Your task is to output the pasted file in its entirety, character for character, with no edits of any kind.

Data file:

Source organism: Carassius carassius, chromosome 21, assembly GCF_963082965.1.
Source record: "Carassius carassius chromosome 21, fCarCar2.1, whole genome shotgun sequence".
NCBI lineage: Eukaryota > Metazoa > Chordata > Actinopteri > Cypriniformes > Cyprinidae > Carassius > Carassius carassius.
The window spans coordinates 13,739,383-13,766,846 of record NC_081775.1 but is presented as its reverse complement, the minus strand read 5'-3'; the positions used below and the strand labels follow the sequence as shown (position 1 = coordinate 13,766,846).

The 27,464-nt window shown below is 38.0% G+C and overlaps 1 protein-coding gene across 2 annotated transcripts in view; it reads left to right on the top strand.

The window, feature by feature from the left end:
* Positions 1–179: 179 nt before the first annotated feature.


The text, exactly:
Source organism: Carassius carassius, chromosome 21, assembly GCF_963082965.1.
Source record: "Carassius carassius chromosome 21, fCarCar2.1, whole genome shotgun sequence".
NCBI lineage: Eukaryota > Metazoa > Chordata > Actinopteri > Cypriniformes > Cyprinidae > Carassius > Carassius carassius.
The window spans coordinates 13,739,383-13,766,846 of record NC_081775.1 but is presented as its reverse complement, the minus strand read 5'-3'; the positions used below and the strand labels follow the sequence as shown (position 1 = coordinate 13,766,846).

The 27,464-nt window shown below is 38.0% G+C and overlaps 1 protein-coding gene across 2 annotated transcripts in view; it reads left to right on the top strand.

The window, feature by feature from the left end:
* Positions 1–179: 179 nt before the first annotated feature.